Perhaps clay is too sanitised a term. For our human nature is bound up profoundly with our bodies. The glory that is God is in the blood and the sweat and the tears and the snot that is our physical being. And the perfection only reveals itself in the reality of human living, with its agonies and ecstasies. Bernini's Ecstasy of St Theresa, which I stood dazzled in front of in Rome on holiday some years ago, catches brilliantly the truth that it is our very physical humanity in which we experience the deepest reality of God. it is the only medium through which the Divine can touch us. To try to seperate our "holiness" or "spirituality" from our earthly being is folly and dualism to boot.

Mary reminds us that it is solely through our humanity, redeemed by Christ and sanctified by the Spirit, we can know and serve God. Every feast of the Virgin recalls us to celebrate our human-ness. And in celebrating to know God more fully.

The beginning of the end.

The meeting to discuss the farewell service went well with a immediate idea that a version of Compline "Completed" the cycle. 3 hymns, psalmody, canticle and a Franciscan bit for the leaving of Community. Somehow, a big festal Eucharist does not feel right and Eucharist said would be so anti-climatic. So the night office with its sense of completion and the promise of resurrection come the morning seems to provide a better balance.

Ruby Foster's funeral is tomorrow at Christ Church. Again, I felt my re-appearence might be a distraction to the family, so I will skip that and simply remember Ruby in prayer. Not cutting myself off fom the community of which I have been a part, but working out where and when are the right places to meet and explain and say what needs to be said. This feels so different from the Kirkcaldy experience, where I thought (in part) "Thank God that's finished". Falkirk are one of the most caring and welcoming congregations I have known and it is with a real and profound sense of regret that I move into a different future. I don't want to leave at one level, but I also know there is a need to, because parish ministry is not where I ought to be. It is a very bittersweet thing to plan this departure. But it must be done. To simply slip off would be wrong.

Monday, 7 September 2009

Memories and that.

Fun and culture were the order of the day with a trip to the end of Festival concert and fireworks in Princes Street Gardens last night. All Handel (music for the Royal Fireworks, Zadok the Priest, the Arrival of the Queen of Sheba, Hallelujah Chorus etc - very Classic FM, rather than Radio 3), it being old GF's 250th. Spectacular fireworks. And unlike 7 years ago, I didn't have a nervous breakdown while they were going off. My famous "It was like a scene from Tosca" moment according to friends. Ach well, I always did have a flair for the dramatic!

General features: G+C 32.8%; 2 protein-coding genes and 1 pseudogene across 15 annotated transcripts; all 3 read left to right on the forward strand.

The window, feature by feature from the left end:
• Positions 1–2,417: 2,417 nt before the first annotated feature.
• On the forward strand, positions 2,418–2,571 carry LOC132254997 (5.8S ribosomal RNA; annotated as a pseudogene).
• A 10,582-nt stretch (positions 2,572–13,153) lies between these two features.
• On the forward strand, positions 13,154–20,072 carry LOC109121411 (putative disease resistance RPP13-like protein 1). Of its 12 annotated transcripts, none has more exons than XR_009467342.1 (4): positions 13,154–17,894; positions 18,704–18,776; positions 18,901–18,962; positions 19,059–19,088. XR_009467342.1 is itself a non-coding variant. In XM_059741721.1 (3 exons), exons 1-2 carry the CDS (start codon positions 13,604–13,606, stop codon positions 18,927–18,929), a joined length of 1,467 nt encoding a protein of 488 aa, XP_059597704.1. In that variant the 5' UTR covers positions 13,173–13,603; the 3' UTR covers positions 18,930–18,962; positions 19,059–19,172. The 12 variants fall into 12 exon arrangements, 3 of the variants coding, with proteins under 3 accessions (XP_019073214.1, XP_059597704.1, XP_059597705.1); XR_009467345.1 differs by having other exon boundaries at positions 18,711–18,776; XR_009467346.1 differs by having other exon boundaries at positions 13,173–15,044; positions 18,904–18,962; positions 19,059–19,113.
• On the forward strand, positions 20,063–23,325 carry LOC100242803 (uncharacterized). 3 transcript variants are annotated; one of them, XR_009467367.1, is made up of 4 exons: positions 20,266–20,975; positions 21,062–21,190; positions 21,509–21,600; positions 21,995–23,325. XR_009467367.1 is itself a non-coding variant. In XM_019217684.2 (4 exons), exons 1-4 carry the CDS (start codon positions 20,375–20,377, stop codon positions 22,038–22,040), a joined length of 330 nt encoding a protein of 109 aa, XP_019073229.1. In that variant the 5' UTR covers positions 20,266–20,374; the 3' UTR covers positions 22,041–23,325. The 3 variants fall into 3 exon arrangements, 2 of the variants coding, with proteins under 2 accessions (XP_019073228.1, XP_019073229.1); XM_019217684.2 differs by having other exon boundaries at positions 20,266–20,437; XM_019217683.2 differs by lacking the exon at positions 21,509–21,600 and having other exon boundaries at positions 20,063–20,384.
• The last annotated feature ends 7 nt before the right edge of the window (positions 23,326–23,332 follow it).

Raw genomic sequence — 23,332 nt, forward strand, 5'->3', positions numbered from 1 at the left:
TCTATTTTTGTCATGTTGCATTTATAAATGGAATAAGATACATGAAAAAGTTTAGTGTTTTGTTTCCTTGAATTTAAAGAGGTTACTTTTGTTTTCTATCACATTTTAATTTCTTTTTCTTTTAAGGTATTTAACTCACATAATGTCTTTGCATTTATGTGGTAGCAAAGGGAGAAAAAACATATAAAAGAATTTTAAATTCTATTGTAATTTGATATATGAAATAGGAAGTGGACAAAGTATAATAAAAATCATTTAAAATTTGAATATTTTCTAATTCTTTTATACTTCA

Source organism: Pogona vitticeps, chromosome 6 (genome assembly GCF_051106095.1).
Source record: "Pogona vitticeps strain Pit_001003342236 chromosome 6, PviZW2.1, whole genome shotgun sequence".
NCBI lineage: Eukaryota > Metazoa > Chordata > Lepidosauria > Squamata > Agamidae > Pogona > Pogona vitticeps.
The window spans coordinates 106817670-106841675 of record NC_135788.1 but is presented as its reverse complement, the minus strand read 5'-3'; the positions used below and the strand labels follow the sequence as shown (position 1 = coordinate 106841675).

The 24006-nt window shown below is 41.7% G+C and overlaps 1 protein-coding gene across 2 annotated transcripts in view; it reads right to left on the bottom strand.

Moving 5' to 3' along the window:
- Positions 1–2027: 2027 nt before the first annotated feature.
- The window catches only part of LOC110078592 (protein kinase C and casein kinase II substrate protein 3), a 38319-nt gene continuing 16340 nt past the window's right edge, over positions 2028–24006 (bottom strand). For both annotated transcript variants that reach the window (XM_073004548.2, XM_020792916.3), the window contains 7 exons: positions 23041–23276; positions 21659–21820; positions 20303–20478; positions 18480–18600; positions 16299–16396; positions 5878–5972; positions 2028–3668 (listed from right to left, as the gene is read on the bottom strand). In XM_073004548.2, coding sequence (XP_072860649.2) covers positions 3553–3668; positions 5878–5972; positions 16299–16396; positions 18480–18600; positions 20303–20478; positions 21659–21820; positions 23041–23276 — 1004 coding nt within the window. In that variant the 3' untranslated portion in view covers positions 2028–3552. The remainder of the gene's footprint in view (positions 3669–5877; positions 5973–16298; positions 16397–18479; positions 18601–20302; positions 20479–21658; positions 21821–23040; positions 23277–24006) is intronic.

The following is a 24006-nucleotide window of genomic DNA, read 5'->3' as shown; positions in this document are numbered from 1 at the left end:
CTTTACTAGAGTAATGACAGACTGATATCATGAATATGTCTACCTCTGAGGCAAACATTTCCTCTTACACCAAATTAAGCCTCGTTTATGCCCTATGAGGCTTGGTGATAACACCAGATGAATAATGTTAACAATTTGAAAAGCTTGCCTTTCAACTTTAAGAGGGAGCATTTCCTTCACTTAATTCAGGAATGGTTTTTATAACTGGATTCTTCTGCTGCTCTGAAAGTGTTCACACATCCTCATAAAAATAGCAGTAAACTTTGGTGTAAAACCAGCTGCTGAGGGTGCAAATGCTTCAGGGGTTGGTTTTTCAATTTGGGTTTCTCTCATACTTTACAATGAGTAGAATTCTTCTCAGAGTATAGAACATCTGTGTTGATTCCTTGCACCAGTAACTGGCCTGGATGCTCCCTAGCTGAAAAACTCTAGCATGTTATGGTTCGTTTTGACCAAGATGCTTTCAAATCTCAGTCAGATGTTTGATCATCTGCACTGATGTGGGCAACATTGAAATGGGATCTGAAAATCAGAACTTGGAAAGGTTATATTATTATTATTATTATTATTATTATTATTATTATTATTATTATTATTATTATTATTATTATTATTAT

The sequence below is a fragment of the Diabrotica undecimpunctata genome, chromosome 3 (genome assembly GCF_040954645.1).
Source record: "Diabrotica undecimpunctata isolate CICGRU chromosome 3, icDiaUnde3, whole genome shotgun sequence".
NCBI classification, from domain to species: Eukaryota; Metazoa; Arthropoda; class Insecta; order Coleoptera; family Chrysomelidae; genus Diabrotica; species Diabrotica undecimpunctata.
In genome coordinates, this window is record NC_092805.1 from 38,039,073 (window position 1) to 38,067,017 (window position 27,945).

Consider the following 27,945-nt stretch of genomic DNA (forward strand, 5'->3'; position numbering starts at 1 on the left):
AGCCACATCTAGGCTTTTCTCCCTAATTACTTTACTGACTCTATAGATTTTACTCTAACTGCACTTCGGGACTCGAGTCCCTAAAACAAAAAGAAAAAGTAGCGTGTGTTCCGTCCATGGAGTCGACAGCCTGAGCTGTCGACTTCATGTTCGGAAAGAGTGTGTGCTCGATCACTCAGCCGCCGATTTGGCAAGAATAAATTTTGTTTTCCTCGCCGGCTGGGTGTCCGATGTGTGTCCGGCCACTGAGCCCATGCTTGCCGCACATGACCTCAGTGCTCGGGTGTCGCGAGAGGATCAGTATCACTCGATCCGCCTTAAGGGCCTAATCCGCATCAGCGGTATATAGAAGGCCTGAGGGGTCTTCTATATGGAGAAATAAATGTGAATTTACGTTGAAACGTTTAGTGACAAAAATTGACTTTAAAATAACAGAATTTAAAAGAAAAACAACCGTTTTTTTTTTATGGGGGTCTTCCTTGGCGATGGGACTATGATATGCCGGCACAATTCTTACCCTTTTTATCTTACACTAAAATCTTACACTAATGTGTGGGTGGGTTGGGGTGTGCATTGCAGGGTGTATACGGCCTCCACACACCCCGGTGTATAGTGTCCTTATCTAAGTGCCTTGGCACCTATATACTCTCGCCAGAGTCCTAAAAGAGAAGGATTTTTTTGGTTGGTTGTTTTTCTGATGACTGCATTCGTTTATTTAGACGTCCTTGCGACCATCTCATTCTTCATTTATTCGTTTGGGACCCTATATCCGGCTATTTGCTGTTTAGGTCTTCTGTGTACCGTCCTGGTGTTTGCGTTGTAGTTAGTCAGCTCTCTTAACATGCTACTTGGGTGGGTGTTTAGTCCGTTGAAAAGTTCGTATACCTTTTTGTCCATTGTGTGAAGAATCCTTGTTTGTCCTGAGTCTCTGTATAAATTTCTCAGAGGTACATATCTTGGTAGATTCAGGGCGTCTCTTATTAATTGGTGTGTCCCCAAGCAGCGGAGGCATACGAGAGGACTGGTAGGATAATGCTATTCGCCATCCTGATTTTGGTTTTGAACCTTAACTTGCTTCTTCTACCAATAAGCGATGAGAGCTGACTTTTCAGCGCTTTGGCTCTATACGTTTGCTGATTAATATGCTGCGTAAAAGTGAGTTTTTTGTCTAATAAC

Today we meet to discuss some sort of service of farewell to give everyone at Falkirk some closure, which might feel a bit weird. We shall get there though.

Thursday, 3 September 2009

Preparing to opt out.

A blur of terribly official things just now. Assuming I will not be in employment as of 1st October, bits of paper are being gathered for the DWP, so SSP 1, sick lines and payslips are being got out, papers for the Sons of the Clergy and bits and bobs for Housing Benefit sought. Also making sure the bank account is braced for the drop in income. Funnily enough, the old brain is functioning quite crisply, which is an improvement. No panic or anxiety just a sense of doing what needs to be done. Good turn of events. I do not feel I will be overwhelmed.
And there are some supportive notes appearing from people too. One from my friendly local Monsignor, another from nice nuns. These little things do make a difference.

One or two bits of not so good news: Ruby Foster (ex-Christ Church and Cursillo) has died suddenly and that is a bit of a downer. I hope to go to the funeral, but it will be in Falkirk and it would feel very odd to be there, in office but doing nothing. Also all the questions and queries. I actually wonder if I ought to go, given that it might distract from the family and their needs. Also, Mum's old work mate's husband has died and she is finding it rather upsetting trying to be there for Jean but it's very close to Dad's anniversary, so...

Prayers I think all round.

Wednesday, 2 September 2009

The agony and the ecstasy..of ice cream.

It was fun to hear that my favourite manufacturer of ice cream, Ben and Jerry's (long gone are the days when I thought a De Vito's vanilla cone with the sweet raspberry sauce known in Glasgow as "Tally's Blood" and Horace Demarco's banana splits were the very height of iced dairy sophistication)have flown the flag for LGBT marriage. To celebrate the legalisation of same sex marriage in their native state of Vermont, they have renamed their "Chubby Hubby" "Hubby Hubby"! Most excellent idea. My only cavil is a grump that Chubby Hubby was my personal favourite flavour which they discontinued a year or two back (chocolate and malted vanilla with peanut butter filled pretzels) and I have been trying to find it ever since!! Will this wonderful decadent concoction make its way across the Atlantic again to delight my taste buds? Or will the mingy hippies keep it on the USAnian side of the water? Memo to America: send us yer ice cream!!